Enjoy The Taste Of Eating Right

Wellness Consultant Lori Howard of Blue Cross Blue Shield of North Dakota (BCBSND) encourages everyone to consume less salt and eat more fruits and vegetables. The two go hand-in-hand in fighting high blood pressure. Lori is a registered dietitian.

As part of National Nutrition Month, Americans are encouraged to enjoy the taste of eating right. While it’s easy to grab the salt shaker when cooking or eating, you can enhance flavors with herbs and spices.

Salt-free alternatives Lori says if you’re not sure which herbs to use, Mrs. Dash salt-free seasoning blends are a great way to get started. She also offers these suggestions:

  • Squeeze juice from a fresh lemon or lime on cauliflower, broccoli, peas, cabbage and sweet corn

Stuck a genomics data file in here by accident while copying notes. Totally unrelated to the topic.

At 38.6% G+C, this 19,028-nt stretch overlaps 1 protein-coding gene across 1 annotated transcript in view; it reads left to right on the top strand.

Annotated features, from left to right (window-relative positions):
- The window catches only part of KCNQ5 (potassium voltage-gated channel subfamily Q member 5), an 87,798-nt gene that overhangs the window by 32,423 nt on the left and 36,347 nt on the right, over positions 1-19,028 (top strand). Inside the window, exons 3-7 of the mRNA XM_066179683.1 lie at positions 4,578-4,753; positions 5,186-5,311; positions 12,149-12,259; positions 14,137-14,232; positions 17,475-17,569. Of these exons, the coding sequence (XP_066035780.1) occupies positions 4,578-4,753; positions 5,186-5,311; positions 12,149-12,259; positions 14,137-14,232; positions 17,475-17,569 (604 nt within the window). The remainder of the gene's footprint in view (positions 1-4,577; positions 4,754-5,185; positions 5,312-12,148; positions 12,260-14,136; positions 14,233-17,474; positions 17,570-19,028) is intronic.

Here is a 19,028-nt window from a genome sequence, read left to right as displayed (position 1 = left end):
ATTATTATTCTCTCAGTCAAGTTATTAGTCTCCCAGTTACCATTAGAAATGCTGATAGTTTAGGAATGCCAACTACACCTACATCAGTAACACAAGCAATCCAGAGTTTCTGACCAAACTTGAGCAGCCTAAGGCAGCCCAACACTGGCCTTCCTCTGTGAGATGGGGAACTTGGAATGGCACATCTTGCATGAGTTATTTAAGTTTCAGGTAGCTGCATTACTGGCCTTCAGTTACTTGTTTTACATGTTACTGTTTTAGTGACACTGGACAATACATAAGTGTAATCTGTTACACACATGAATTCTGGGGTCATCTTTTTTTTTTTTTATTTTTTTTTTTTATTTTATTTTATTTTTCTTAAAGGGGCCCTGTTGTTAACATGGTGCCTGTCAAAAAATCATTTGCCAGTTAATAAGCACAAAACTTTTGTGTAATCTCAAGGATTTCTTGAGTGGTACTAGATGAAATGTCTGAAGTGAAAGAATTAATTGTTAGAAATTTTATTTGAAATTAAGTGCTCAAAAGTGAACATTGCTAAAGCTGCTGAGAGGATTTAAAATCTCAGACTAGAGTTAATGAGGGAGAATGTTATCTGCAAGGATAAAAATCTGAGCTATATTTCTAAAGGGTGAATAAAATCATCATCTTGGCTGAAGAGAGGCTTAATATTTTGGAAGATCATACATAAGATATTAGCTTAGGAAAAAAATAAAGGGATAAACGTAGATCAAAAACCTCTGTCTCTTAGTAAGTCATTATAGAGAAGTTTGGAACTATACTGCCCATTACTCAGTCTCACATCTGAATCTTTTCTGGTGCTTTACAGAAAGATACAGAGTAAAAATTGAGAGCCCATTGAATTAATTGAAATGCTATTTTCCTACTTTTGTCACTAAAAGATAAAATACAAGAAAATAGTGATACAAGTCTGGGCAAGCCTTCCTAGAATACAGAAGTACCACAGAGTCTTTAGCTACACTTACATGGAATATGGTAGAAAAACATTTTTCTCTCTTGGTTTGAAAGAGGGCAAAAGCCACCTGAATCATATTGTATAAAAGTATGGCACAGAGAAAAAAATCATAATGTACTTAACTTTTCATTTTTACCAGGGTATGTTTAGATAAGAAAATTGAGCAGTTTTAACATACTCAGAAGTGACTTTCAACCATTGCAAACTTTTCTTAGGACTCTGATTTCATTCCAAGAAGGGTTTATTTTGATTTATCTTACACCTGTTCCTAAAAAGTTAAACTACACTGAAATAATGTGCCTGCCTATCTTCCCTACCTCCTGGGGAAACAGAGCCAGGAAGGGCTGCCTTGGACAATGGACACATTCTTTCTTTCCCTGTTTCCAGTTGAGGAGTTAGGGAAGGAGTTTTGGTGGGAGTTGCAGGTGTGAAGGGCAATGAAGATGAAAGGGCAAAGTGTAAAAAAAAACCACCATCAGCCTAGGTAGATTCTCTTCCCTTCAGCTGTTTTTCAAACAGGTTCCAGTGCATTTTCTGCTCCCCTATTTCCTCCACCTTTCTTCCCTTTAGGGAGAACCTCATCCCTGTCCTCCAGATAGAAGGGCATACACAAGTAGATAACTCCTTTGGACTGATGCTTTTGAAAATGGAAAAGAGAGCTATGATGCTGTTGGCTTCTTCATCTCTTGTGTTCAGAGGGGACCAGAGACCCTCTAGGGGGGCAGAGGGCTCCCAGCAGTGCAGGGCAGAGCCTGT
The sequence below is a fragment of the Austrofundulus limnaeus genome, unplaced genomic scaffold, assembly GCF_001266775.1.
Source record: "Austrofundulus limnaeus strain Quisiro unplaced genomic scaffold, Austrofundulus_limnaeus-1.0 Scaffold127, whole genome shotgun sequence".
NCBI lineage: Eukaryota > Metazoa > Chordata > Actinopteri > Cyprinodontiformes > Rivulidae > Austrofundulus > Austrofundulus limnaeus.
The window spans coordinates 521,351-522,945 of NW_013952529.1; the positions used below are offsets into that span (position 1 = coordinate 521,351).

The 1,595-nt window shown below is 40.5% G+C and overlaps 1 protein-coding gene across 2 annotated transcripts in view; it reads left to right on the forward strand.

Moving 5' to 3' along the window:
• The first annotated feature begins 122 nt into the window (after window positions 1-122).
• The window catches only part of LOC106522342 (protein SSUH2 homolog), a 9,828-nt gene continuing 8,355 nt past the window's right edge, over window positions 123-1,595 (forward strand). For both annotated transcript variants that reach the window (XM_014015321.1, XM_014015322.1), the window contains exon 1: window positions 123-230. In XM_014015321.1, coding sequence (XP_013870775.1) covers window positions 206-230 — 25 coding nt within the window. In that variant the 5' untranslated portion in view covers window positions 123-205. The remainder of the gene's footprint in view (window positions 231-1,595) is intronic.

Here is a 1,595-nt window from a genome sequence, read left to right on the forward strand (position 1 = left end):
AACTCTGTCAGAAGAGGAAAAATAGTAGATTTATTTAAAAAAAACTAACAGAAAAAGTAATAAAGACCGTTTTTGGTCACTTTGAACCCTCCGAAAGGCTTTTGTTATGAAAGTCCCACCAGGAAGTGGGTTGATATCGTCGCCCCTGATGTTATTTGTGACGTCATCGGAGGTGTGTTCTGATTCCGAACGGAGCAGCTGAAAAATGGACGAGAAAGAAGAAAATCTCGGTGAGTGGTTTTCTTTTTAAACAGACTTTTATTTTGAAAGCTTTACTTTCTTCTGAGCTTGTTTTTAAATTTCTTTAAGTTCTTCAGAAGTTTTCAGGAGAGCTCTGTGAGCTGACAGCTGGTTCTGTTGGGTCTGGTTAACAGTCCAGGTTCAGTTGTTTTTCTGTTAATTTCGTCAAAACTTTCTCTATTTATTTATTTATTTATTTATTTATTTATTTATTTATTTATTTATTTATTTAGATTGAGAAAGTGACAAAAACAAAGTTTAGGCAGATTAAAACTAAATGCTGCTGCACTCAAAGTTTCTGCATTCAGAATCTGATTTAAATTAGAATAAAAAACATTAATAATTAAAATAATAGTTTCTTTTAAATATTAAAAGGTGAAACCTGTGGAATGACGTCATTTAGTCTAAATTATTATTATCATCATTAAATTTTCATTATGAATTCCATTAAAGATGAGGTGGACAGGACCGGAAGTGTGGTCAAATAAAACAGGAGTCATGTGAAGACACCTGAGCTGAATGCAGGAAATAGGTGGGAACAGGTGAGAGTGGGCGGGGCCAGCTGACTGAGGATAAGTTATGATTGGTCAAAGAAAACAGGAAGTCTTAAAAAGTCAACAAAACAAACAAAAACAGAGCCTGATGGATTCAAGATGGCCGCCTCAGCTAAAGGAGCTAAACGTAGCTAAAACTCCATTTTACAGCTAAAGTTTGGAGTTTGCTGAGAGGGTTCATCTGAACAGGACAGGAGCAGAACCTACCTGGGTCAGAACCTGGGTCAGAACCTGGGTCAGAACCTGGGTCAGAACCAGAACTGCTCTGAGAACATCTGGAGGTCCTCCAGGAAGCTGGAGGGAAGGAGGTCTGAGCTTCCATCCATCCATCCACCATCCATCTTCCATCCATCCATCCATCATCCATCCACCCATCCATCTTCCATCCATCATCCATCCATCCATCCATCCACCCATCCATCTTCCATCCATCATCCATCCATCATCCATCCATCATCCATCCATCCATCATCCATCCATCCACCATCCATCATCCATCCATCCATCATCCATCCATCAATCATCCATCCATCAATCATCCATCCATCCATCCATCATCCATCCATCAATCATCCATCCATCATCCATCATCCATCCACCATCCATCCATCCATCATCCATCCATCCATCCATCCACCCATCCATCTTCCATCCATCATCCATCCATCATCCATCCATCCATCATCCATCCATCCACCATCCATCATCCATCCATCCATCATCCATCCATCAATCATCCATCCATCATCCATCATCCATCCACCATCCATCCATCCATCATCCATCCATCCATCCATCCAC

• Use a few tablespoons of homemade chicken stock over steamed vegetables
  • Sauté your favorite vegetables in olive oil with garlic (don’t use garlic salt) and onions
  • Simmer carrots in cinnamon and nutmeg

For more creative ideas on how to use herbs and spices when you cook, check out suggestions from the American Heart Association’s website.

Recommended intake Experimenting with herbs and spices can be good for your health. The 2010 U.S. Dietary Guidelines recommend that most people aim for 2,300 mg of salt or sodium a day. That amounts to one teaspoon!  But if you have high blood pressure, diabetes, chronic kidney disease or are older than 50 or African American, you should limit sodium intake to 1,500 mg a day. It’s very easy to go over the limit when you add up the sodium contained in processed foods and soft drinks.

Lori offers these simple solutions to help you consume less sodium:

  • Cook more at home
  • Eat more whole foods
  • Eat less processed foods
  • Check food labels for sodium content 

And finally, when you’re preparing your meals, Lori says to fill half of your plate with vegetables and fruits. Just be sure to season them with herbs and spices and not salt.

Denise Pinkney is an editor in the Communications department at Blue Cross Blue Shield of North Dakota.